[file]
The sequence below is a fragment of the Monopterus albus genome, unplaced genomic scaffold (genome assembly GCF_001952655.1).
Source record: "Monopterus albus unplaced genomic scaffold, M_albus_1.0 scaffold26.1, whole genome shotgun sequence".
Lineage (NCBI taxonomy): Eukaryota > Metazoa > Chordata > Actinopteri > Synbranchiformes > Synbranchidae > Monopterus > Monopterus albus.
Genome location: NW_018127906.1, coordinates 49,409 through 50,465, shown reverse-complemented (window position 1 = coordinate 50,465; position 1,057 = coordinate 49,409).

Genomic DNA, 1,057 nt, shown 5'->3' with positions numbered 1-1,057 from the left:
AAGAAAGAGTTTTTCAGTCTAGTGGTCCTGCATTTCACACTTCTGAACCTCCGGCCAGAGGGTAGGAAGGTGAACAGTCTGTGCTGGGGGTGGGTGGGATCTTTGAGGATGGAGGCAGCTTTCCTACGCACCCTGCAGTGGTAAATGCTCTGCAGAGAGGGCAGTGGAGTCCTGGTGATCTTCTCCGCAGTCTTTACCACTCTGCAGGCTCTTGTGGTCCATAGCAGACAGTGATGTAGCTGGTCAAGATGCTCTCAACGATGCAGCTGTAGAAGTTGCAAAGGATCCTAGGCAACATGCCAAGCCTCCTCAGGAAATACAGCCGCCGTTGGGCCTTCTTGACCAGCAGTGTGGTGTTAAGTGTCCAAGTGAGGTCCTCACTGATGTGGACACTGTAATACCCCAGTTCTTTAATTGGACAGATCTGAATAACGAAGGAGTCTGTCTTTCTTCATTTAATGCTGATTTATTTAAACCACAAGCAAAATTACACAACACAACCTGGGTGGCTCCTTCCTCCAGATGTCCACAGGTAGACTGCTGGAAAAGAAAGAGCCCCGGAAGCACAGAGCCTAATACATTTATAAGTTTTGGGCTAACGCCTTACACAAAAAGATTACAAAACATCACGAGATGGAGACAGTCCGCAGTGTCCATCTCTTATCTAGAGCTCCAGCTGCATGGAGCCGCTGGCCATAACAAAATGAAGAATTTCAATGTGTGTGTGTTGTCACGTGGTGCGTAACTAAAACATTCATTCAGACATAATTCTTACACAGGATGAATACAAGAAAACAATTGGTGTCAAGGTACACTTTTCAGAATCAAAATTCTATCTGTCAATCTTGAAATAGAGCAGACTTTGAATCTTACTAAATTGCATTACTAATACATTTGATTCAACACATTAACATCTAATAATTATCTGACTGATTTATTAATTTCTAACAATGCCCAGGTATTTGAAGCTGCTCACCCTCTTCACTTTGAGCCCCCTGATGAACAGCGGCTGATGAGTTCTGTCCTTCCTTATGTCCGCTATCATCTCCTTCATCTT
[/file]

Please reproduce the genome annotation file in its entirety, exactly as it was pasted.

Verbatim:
The sequence below is a fragment of the Monopterus albus genome, unplaced genomic scaffold (genome assembly GCF_001952655.1).
Source record: "Monopterus albus unplaced genomic scaffold, M_albus_1.0 scaffold26.1, whole genome shotgun sequence".
Lineage (NCBI taxonomy): Eukaryota > Metazoa > Chordata > Actinopteri > Synbranchiformes > Synbranchidae > Monopterus > Monopterus albus.
Genome location: NW_018127906.1, coordinates 49,409 through 50,465, shown reverse-complemented (window position 1 = coordinate 50,465; position 1,057 = coordinate 49,409).

Genomic DNA, 1,057 nt, shown 5'->3' with positions numbered 1-1,057 from the left:
AAGAAAGAGTTTTTCAGTCTAGTGGTCCTGCATTTCACACTTCTGAACCTCCGGCCAGAGGGTAGGAAGGTGAACAGTCTGTGCTGGGGGTGGGTGGGATCTTTGAGGATGGAGGCAGCTTTCCTACGCACCCTGCAGTGGTAAATGCTCTGCAGAGAGGGCAGTGGAGTCCTGGTGATCTTCTCCGCAGTCTTTACCACTCTGCAGGCTCTTGTGGTCCATAGCAGACAGTGATGTAGCTGGTCAAGATGCTCTCAACGATGCAGCTGTAGAAGTTGCAAAGGATCCTAGGCAACATGCCAAGCCTCCTCAGGAAATACAGCCGCCGTTGGGCCTTCTTGACCAGCAGTGTGGTGTTAAGTGTCCAAGTGAGGTCCTCACTGATGTGGACACTGTAATACCCCAGTTCTTTAATTGGACAGATCTGAATAACGAAGGAGTCTGTCTTTCTTCATTTAATGCTGATTTATTTAAACCACAAGCAAAATTACACAACACAACCTGGGTGGCTCCTTCCTCCAGATGTCCACAGGTAGACTGCTGGAAAAGAAAGAGCCCCGGAAGCACAGAGCCTAATACATTTATAAGTTTTGGGCTAACGCCTTACACAAAAAGATTACAAAACATCACGAGATGGAGACAGTCCGCAGTGTCCATCTCTTATCTAGAGCTCCAGCTGCATGGAGCCGCTGGCCATAACAAAATGAAGAATTTCAATGTGTGTGTGTTGTCACGTGGTGCGTAACTAAAACATTCATTCAGACATAATTCTTACACAGGATGAATACAAGAAAACAATTGGTGTCAAGGTACACTTTTCAGAATCAAAATTCTATCTGTCAATCTTGAAATAGAGCAGACTTTGAATCTTACTAAATTGCATTACTAATACATTTGATTCAACACATTAACATCTAATAATTATCTGACTGATTTATTAATTTCTAACAATGCCCAGGTATTTGAAGCTGCTCACCCTCTTCACTTTGAGCCCCCTGATGAACAGCGGCTGATGAGTTCTGTCCTTCCTTATGTCCGCTATCATCTCCTTCATCTT